COLUMBUS – State Representative Brian Lampton (R-Beavercreek) introduced House Bill 275, legislation that would clarify the ability of political subdivisions to procure construction services within the scope of joint and cooperative purchasing law.
Under current law, political subdivisions may utilize joint purchasing contracts held by other governments to buy equipment, materials, supplies or services. This law, however, does not expressively include construction services, creating ambiguous authority for local government using joint purchasing.
“House Bill 275 promotes cooperative purchasing, which further promotes local control and allows local government the flexibility to make purchasing decisions in the best interest of taxpayers and the community,” said Lampton. “Clarity within the current law affects everything.”
In 1997, the General Assembly authorized joint purchasing for counties and townships. Then, in 2008, it was authorized for all political subdivisions. Joint and cooperative purchasing is an established procurement tool allowing local governments to use competitively awarded contracts established by other governments. Using them allows local governments to maximize staff resources and leverage pooled buying power to attain lower prices for goods and services.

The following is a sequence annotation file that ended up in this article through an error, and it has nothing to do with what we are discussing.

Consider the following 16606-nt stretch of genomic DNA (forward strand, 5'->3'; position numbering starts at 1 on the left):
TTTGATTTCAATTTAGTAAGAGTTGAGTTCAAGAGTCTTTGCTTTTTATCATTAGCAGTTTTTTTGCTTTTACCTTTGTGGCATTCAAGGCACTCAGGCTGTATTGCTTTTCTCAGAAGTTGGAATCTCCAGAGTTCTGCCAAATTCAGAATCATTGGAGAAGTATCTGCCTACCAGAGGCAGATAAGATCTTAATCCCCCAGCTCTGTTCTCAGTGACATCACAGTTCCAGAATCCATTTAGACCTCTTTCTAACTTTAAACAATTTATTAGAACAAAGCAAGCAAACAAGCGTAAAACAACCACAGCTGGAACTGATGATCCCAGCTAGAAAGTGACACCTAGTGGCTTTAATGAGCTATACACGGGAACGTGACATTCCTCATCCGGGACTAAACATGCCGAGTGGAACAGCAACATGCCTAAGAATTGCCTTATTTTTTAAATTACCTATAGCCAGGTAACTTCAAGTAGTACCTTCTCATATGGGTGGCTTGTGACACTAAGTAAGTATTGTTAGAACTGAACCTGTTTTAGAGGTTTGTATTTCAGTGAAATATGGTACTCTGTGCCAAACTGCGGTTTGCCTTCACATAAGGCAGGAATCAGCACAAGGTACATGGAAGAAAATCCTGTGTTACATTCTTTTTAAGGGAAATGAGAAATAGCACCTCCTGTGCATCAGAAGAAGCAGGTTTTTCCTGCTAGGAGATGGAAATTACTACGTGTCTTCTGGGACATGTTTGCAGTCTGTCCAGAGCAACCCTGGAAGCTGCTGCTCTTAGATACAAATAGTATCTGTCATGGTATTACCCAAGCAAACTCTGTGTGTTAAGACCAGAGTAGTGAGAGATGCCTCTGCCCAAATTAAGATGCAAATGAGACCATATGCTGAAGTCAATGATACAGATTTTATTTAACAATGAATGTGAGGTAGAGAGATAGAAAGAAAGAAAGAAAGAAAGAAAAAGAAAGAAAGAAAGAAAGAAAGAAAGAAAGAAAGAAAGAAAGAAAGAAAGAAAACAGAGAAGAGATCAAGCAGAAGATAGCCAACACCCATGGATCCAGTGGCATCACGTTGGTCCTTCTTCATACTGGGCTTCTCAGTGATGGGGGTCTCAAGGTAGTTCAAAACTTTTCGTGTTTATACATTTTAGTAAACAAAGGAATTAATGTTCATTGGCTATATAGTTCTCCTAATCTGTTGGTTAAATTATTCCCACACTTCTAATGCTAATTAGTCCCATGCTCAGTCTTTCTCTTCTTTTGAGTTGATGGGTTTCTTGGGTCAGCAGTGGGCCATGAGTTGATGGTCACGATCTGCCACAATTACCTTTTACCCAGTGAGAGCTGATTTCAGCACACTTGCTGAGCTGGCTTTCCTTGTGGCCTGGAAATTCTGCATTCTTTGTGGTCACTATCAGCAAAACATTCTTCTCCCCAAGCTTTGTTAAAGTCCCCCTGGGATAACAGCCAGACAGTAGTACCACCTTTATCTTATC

According to Lampton, the Institute for Government Procurement has concluded the use of cooperative purchasing contracts is a “best practice” for government procurement officials. The bill now awaits an appointment to a standing House Committee.